Building a Culture of Safety

Building a Culture of Safety

Safety Engineering Technology prepares students to lead safety in the workplace

| By: Daley-Hinkens, Carmelyn M

Over the last five decades, efforts by the Occupational Safety and Health Administration (OSHA), employers, and safety and health professionals have had a positive impact on workplace safety in the U.S. OSHA reports both worker deaths and worker injuries and illnesses have seen a steady decline from 1970 to 2022. One reason why is that companies are devoting more resources to workplace safety.

Fox Valley Technical College is preparing safety engineers for the workforce by offering a fully online associate degree in Safety Engineering Technology. Jim Lange, department chair of the program, joined WHBY's Hayley Tenpas to explain what the curriculum looks like and what kind of positions students are securing in the workforce well before graduation.



Hayley Tenpas: Welcome back to Focus Fox Valley. Time now for our Focus on Careers segment, where we partner with Fox Valley Technical College to introduce you to some careers of promise. And we're learning further about the Safety Engineering Technology program. Let's bring in Jim Lange, who is the department chair for that Safety Engineering Technology program. Jim, welcome to the show.

Jim Lange: Hi. Thank you for having me.

Hayley Tenpas: I'm sure there's lots to learn today about the Safety Engineering Technology program. Before we dive into that, let's learn about you. If we could. How did you come to connect with Fox Valley Tech and what was your career like before joining FVTC?

Jim Lange: I had an interesting career, after high school, I went into the Navy and after that, I didn't know what I wanted to do. My original goal was to be a firefighter, but in the late '90s, it was hard to get hired by fire departments. And so, I was a volunteer. I went through paramedic school. I was making 9.50 an hour, taking the test against the same hundred people for every exam. So, I figured I had to do something different. I have a friend who's a safety professional. And it's like— ‘oh, that's something I could do’… and so I went down to Whitewater where I got my bachelor's degree there... the Warhawks.

Hayley Tenpas: Go Warhawks, yes, I'm an alum as well. Excellent.

Jim Lange: Yes, yes. So, that's how I got into that. And then I’ve worked for the paper industry I've also worked in plastics, the chemical industry. I was in construction as well. And, uh, this position opened, and I always enjoyed the training aspect. And I've been with the college. This is my 10th year now.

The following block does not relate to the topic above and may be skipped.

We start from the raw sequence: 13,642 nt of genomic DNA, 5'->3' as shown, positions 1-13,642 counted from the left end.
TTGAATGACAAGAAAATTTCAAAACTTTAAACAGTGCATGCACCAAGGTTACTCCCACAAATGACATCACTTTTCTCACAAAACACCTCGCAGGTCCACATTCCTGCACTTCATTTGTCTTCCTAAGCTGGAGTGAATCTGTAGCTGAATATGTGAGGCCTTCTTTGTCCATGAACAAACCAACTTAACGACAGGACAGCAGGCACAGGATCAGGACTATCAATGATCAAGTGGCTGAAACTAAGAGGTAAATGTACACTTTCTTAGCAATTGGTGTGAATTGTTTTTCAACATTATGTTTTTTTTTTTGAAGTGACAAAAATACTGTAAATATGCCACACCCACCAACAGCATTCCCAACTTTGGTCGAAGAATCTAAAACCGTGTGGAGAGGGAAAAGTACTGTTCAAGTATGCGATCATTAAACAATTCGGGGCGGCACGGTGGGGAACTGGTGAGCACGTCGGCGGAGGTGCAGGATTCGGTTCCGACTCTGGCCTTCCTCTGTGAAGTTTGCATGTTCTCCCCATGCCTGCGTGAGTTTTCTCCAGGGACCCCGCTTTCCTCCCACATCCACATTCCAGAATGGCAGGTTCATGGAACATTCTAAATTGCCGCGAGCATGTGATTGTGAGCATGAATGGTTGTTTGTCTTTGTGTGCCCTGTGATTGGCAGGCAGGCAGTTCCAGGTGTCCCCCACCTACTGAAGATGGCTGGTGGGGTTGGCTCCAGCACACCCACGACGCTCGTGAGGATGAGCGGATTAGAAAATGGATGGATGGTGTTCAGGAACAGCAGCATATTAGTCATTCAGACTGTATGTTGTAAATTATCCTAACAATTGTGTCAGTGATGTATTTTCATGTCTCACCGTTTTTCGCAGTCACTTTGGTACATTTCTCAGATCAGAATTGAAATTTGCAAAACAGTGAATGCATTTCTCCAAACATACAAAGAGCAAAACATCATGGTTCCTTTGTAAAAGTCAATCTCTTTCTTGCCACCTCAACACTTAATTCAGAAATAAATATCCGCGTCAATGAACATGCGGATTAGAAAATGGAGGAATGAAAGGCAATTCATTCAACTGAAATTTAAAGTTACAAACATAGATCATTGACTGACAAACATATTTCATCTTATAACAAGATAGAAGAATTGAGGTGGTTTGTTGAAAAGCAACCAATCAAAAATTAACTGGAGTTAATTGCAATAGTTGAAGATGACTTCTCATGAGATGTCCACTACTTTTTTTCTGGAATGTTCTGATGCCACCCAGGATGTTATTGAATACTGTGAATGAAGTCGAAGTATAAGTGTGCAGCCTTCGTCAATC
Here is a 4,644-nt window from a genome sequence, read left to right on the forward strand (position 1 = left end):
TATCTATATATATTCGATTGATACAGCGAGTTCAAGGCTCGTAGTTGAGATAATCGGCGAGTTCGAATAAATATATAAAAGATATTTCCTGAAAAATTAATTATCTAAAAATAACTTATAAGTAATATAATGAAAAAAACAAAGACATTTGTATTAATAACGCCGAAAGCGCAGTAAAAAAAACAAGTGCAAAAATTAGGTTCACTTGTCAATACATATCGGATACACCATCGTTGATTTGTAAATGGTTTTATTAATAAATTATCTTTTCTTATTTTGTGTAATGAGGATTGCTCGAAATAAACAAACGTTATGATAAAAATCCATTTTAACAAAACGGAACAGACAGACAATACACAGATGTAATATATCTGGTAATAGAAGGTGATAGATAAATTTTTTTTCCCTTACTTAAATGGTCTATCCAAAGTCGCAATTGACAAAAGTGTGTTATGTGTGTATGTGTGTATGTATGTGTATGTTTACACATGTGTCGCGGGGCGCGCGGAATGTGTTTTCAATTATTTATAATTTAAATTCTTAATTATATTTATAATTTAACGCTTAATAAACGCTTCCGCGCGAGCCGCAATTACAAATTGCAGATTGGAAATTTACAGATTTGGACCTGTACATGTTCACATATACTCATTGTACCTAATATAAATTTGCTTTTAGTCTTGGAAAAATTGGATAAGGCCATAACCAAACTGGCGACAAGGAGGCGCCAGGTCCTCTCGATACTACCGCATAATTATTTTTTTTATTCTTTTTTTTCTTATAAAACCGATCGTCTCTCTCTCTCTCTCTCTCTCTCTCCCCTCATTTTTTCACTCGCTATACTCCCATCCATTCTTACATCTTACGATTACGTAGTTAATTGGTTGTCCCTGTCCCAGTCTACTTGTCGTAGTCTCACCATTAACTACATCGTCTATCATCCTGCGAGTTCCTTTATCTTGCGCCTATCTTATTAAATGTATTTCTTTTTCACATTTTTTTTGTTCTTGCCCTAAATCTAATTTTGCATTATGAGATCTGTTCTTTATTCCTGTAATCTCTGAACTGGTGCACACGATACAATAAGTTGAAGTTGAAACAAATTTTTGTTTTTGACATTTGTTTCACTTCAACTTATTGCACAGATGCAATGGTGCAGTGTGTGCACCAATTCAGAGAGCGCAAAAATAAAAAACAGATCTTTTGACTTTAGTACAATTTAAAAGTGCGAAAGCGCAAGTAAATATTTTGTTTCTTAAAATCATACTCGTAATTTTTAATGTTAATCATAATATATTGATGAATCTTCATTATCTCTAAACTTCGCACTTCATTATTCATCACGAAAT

Hayley Tenpas: Excellent. So how does safety engineering fit into a workplace? Can you give some examples of, you know, where people might not realize safety engineering kind of fits?

Jim Lange: Yeah, the engineering is almost more of a misnomer. It's more just general occupational safety and that really what it's come down to is -- everybody hears about OSHA and all of that, but truly little of my job was dealing with OSHA. I know everybody in the Appleton office, they're all great people. It is much more about preventing injuries from a really from a workers comp standpoint. That's really where it all kind of ties together…  Whatever you're spending on work injuries through work comp, you have insurance for it, but most big companies are self-insured so that profit is gone. So, it is a lot of working with the employees and working with the supervisors and if you’re doing it right, it’s about finding solutions, finding the best way to do something, the safest way to do something.

Hayley Tenpas: Interesting. Are you able to provide any examples of workplace categories in general that might have someone employed in that Safety Engineering Technology position?

Jim Lange: Well, it's interesting. We have two degrees very closely aligned. We have one specialized in construction and one in actual safety engineering. But we've had graduates go on to work for all kinds of manufacturing companies, all kinds of construction companies. And insurance is one where we're getting more graduates going into it and being successful. Insurance companies don't want to pay out money any more than anyone else does. So, they have people working for them to go out and provide that type of assistance. It's something a lot of companies don't even realize that they have as part of their premium of what they pay for anyway. But that's the other thing that people can go to and into insurance. And then kind of you're going to unusual places all the time. From a construction standpoint, larger contractors are requiring their subcontractors to have a safety person on site. So, this degree is that degree. The construction degree was designed to fill that role. And then otherwise, in this role, graduates typically go into manufacturing, they'll go into a plant as that plant safety person, but we’ve also had people grow to the point of being the director of safety for some of the biggest companies in the Valley.